As for the interactivity, I remained engaged and clicking throughout, but in the end it seemed a little empty, like things were too easy or too slight or too inconsequential; that, again, I was being allowed to play around but also then ignored.

Did the author have something to say? : Sort of? But it was watered down too much to say anything truly meaningful or interesting.
Did I have something to do? : A bit. It was fine.


Traveller’s Log

This game cracked me up in its sheer audacity. It’s a python script that vaguely simulates a dungeon crawl. There is no picture. The ‘content warning’ is “please do not use file upload or cheats”. Cheats. Right. Over half of the source code is dedicated to describing different irrelevant backstories for your character. There are multiple misspelled words, in a game with very very little text. Answering “y” to a yes/no question is interpreted as ‘no’; you have to type “yes”. I met a locked box, hit it with my sword, and it joined me.

The Hitchhiker’s quote “Ten out of ten for style, but minus several million for good thinking” haunts me. This is, of course, a terrible game. It’s ridiculous. It doesn’t do what it set out to do well, and whether it should have set out to do it in the first place is an open question. But I can’t help admiring the chutzpah of ‘Isaac’ for entering this in the comp. They obviously have a long journey ahead of them in the design and coding departments. But I can just imagine the coder, relentlessly typing up yet another backstory that nobody will see. There’s a compelling story here, and it’s not the game you play.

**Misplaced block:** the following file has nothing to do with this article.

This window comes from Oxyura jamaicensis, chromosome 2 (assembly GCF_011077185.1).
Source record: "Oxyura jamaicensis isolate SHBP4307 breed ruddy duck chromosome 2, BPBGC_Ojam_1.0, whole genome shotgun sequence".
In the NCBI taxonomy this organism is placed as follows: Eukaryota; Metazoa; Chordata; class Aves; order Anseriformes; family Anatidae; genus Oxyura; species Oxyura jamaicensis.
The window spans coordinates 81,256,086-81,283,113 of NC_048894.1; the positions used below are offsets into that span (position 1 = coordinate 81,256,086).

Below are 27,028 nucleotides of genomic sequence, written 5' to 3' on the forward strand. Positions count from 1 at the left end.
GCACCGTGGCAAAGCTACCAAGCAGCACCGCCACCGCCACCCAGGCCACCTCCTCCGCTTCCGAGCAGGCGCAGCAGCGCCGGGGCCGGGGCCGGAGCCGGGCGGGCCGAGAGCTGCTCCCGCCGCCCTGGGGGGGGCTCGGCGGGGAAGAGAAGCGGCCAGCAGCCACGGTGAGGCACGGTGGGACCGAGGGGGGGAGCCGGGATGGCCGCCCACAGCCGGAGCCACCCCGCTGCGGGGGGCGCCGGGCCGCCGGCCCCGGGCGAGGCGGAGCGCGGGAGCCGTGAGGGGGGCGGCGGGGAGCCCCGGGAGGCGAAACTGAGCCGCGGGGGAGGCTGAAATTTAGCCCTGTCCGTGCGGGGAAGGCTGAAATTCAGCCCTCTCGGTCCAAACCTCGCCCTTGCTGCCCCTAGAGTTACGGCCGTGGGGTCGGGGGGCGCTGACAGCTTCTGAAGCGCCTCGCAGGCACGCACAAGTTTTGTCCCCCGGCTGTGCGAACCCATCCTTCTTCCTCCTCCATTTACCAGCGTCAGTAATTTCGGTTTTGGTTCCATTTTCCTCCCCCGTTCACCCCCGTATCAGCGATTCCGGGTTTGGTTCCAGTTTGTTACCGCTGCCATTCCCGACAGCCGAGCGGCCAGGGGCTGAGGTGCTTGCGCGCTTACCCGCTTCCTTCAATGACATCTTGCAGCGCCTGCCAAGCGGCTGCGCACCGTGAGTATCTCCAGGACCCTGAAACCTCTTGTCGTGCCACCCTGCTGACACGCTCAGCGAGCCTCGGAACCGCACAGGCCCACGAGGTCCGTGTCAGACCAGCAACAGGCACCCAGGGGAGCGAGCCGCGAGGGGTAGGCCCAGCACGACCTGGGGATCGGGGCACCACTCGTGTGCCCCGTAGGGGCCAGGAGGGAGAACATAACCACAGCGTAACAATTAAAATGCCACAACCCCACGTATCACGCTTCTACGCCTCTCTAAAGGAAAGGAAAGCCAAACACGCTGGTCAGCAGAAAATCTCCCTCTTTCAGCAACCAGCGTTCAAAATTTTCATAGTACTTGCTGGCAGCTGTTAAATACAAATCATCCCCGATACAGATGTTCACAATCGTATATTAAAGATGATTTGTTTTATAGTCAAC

Did the author have something to say? : No. The author had someone to be, and was that person.
Did I have something to do? : Honestly, typing ‘walk’ endlessly into this thing was still more interactivity than ‘click the link to continue’ in some other games in this comp. And you sometimes had to decide when to type something other than ‘walk’! A branching storyline!



This game’s opening puzzle locked almost the entire game out of reach for me. I futzed with what I could for a while, and things seemed competent, but I couldn’t seem to do anything in the bit of the game I had unlocked.

Specifically: the game starts off in a ‘simulation’, where you’re in a forest. You have to search the forest for a particular type of tree, and each type you find unlocks a game area in each compass direction. There is no list of trees to search for. From the available corpus of tree types, you have to guess the eight trees that the author was thinking of. I got two right away, then my next two weren’t recognized. I mucked about in the two areas that unlocked. I came back to the forest, and tried a couple more. No luck. I looked up ‘list of trees’ on Wikipedia. Six more types, and got one. I tried thirteen more, with no hits. So for 23 different tree types, three of them worked, and I still had five more to go.